The Crime of “Espionage” is Alive and Well in South Florida
Espionage – the word itself conjures up images of suave secret agents risking life and limb while adorned with expertly tailored clothing and high-tech gadgetry. Espionage, or spying on the United States for some foreign (and usually hostile enemy) seems like something that should be relegated to a time long since past and/or the action/adventure shelf of a local bookstore or video rental store. But a West Palm Beach man was recently sentenced in federal court to ten years in prison after pleading guilty to several charges, including willful retention of classified defense information and computer intrusion. The act was alleged to have occurred while the man was working at an airbase in Honduras.
Did the Defendant Commit Espionage?
“Espionage” under federal law consists of several prohibited acts that are described in 18 U.S.C. Chapter 37. The crimes that this particular defendant was sentenced for pertained to fraudulent acts committed using a computer. The difference between these two groups of crimes is more than just mere semantics: while the maximum penalty for a fraudulent computer activity is ten years, the United States is able to impose the death penalty in cases of espionage (although it has not done so since 1953 when Julius and Ethel Rosenberg were executed).
So while some might call the man’s actions acts of espionage, the statute under which this West Palm Beach man was sentenced is not an “espionage” statute but instead encompasses seven different types of conduct. Much of the conduct prohibited by the statute relates to accessing a computer:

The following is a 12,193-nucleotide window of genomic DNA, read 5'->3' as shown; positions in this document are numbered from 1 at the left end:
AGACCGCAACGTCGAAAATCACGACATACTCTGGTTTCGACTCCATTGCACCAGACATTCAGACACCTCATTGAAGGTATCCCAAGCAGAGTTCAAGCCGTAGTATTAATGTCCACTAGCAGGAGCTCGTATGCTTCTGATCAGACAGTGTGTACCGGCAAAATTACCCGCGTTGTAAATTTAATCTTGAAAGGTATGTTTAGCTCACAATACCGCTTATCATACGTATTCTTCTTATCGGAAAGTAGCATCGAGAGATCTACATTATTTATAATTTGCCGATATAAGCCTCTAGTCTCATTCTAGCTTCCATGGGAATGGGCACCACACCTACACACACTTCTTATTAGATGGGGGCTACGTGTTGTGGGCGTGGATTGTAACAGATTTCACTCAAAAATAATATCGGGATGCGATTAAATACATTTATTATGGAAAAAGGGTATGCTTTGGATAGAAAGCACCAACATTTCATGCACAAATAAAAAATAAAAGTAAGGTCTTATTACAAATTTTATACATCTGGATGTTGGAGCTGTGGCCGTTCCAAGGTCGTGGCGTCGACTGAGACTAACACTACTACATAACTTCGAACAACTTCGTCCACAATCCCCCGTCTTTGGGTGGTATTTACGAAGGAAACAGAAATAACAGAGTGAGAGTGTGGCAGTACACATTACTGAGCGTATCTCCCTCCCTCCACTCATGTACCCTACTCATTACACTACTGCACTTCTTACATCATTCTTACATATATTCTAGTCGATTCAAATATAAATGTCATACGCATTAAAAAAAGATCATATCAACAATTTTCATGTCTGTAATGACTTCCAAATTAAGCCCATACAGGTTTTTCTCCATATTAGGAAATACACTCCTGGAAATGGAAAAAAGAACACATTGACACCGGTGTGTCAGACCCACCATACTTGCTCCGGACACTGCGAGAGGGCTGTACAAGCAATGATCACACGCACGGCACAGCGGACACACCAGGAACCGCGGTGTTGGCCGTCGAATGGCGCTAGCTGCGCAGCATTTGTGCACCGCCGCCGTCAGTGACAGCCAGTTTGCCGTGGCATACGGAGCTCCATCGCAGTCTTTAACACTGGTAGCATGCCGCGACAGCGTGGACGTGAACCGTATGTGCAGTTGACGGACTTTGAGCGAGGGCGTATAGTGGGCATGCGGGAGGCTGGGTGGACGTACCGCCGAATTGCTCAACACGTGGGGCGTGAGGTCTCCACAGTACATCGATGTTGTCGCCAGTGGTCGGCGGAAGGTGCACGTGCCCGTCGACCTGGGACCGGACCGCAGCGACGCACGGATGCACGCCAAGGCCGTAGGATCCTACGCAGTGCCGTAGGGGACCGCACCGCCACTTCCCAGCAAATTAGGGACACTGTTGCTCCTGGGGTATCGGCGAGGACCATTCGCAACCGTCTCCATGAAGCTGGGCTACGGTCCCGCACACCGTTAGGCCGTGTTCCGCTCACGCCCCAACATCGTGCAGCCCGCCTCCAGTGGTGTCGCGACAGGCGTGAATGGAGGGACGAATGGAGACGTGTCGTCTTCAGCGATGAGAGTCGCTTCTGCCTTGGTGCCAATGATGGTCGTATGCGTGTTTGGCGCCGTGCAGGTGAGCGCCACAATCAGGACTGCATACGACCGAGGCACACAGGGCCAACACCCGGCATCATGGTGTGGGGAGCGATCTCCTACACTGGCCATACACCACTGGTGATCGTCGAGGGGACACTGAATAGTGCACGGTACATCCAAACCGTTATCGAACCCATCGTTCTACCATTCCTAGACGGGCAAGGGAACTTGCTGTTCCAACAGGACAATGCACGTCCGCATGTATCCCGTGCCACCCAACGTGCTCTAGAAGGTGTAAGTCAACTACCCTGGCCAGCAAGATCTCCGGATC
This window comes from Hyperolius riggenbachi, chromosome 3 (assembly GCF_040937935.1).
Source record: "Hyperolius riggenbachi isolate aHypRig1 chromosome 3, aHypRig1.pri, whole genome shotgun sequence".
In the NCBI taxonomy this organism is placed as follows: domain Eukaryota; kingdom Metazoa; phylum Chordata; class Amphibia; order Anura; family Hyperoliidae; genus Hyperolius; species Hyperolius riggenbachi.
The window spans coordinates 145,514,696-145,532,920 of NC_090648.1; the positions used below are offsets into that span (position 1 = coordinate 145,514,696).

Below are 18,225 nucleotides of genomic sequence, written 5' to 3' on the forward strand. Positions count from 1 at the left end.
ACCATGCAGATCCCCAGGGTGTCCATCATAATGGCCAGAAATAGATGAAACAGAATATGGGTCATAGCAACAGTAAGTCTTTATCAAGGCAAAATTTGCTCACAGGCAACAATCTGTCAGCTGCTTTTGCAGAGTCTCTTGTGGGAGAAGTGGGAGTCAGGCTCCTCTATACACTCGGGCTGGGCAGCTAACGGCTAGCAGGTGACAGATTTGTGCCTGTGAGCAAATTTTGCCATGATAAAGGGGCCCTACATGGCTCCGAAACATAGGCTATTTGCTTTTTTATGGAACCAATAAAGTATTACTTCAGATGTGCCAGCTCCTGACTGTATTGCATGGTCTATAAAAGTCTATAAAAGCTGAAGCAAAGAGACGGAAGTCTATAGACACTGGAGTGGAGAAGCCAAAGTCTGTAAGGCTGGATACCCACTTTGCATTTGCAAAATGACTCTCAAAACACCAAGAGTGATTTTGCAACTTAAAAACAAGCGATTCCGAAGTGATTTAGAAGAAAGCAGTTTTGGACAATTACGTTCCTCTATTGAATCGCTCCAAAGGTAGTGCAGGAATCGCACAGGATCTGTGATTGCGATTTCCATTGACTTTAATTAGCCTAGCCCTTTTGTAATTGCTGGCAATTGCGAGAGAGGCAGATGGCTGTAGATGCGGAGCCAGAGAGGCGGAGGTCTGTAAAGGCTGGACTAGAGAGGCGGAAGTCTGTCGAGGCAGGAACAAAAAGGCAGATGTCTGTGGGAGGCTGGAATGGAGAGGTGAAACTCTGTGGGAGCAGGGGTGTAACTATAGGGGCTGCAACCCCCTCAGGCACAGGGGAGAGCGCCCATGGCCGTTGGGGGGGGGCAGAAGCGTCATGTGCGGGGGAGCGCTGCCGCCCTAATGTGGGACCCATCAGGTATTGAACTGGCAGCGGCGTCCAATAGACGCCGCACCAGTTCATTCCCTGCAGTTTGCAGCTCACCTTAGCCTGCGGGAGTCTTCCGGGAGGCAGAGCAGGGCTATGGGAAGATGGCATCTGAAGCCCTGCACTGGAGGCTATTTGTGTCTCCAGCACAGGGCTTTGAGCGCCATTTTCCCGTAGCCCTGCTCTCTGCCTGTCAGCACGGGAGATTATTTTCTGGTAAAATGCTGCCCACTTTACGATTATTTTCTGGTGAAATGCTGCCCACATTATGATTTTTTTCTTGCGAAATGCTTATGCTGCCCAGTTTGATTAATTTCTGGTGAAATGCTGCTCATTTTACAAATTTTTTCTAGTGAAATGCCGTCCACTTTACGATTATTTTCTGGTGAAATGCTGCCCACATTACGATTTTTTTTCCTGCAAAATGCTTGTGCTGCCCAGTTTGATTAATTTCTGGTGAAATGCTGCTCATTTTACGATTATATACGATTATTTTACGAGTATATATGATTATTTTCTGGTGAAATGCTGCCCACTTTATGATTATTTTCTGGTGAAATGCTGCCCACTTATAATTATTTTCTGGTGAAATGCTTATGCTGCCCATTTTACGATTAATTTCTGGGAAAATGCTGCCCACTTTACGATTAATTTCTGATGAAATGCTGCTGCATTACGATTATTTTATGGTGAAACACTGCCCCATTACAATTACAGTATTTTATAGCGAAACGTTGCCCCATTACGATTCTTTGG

- Without authorization to do so; or
- While axceeding authorized access; and
- Obtaining, disseminating, or otherwise using information or passwords unlawfully obtained for personal gain, to cause damage, or to defraud or blackmail another.
Do I Need an Attorney if I Am Unjustly Accused of Espionage or Fraudulent Acts Committed with a Computer?
Charges of espionage are a serious matter, but a “less severe” conviction of committing a fraudulent act with a computer may be more difficult to avoid because it requires little more than evidence you unlawfully accessed or unlawfully attempted to access a computer for some purpose. The government prosecutors do not even need to show you “sold” any of the information you obtained or realized any benefit yourself.
For this reason, Florida residents who are charged with any federal computer-related crime are strongly encouraged to seek out the assistance of a federal computer crimes defense attorney like Jeffrey S. Weiner. A simple denial – “I didn’t do it” – is rarely enough to result in an acquittal of these types of charges. Instead, you need the legal assistance of a skilled defense attorney who is able to expose weaknesses in the government’s case against you while also presenting facts that are favorable to you through questioning of the government’s witnesses, your own witnesses, and evidence. Do not take any charge of fraudulent activity involving computers lightly! Contact the office of Jeffrey S. Weiner today to discuss your case by calling (305) 670-9919.